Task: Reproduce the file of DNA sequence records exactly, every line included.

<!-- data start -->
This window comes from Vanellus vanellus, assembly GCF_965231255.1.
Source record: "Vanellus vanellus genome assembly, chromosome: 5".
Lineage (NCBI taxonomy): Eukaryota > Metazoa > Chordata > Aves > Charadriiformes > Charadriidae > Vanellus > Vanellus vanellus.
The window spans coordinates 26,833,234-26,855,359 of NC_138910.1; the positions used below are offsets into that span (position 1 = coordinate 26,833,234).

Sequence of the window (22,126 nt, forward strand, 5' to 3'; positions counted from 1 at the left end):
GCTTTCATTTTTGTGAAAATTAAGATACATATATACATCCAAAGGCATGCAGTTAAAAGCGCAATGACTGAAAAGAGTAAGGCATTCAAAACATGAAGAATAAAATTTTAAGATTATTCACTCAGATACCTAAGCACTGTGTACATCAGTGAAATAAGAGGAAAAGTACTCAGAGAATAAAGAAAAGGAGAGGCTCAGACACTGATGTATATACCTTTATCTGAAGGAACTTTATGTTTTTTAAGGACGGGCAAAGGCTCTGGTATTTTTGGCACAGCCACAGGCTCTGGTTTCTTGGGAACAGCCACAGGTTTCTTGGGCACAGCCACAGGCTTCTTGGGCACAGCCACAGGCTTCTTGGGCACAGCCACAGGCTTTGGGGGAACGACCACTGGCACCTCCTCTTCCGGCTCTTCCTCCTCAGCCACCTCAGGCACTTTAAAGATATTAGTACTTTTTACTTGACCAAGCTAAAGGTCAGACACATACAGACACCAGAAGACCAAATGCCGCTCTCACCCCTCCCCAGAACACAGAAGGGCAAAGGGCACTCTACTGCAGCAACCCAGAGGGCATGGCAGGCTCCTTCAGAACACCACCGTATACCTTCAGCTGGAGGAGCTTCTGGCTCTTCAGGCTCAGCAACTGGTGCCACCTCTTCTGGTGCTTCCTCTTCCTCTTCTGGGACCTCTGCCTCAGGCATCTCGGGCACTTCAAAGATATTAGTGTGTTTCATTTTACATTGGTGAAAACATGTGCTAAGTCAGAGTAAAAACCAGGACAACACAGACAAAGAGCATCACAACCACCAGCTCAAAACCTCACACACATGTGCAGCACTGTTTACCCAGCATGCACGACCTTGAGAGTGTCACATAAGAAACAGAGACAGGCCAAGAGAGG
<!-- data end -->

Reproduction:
This window comes from Vanellus vanellus, assembly GCF_965231255.1.
Source record: "Vanellus vanellus genome assembly, chromosome: 5".
Lineage (NCBI taxonomy): Eukaryota > Metazoa > Chordata > Aves > Charadriiformes > Charadriidae > Vanellus > Vanellus vanellus.
The window spans coordinates 26,833,234-26,855,359 of NC_138910.1; the positions used below are offsets into that span (position 1 = coordinate 26,833,234).

Sequence of the window (22,126 nt, forward strand, 5' to 3'; positions counted from 1 at the left end):
GCTTTCATTTTTGTGAAAATTAAGATACATATATACATCCAAAGGCATGCAGTTAAAAGCGCAATGACTGAAAAGAGTAAGGCATTCAAAACATGAAGAATAAAATTTTAAGATTATTCACTCAGATACCTAAGCACTGTGTACATCAGTGAAATAAGAGGAAAAGTACTCAGAGAATAAAGAAAAGGAGAGGCTCAGACACTGATGTATATACCTTTATCTGAAGGAACTTTATGTTTTTTAAGGACGGGCAAAGGCTCTGGTATTTTTGGCACAGCCACAGGCTCTGGTTTCTTGGGAACAGCCACAGGTTTCTTGGGCACAGCCACAGGCTTCTTGGGCACAGCCACAGGCTTCTTGGGCACAGCCACAGGCTTTGGGGGAACGACCACTGGCACCTCCTCTTCCGGCTCTTCCTCCTCAGCCACCTCAGGCACTTTAAAGATATTAGTACTTTTTACTTGACCAAGCTAAAGGTCAGACACATACAGACACCAGAAGACCAAATGCCGCTCTCACCCCTCCCCAGAACACAGAAGGGCAAAGGGCACTCTACTGCAGCAACCCAGAGGGCATGGCAGGCTCCTTCAGAACACCACCGTATACCTTCAGCTGGAGGAGCTTCTGGCTCTTCAGGCTCAGCAACTGGTGCCACCTCTTCTGGTGCTTCCTCTTCCTCTTCTGGGACCTCTGCCTCAGGCATCTCGGGCACTTCAAAGATATTAGTGTGTTTCATTTTACATTGGTGAAAACATGTGCTAAGTCAGAGTAAAAACCAGGACAACACAGACAAAGAGCATCACAACCACCAGCTCAAAACCTCACACACATGTGCAGCACTGTTTACCCAGCATGCACGACCTTGAGAGTGTCACATAAGAAACAGAGACAGGCCAAGAGAGG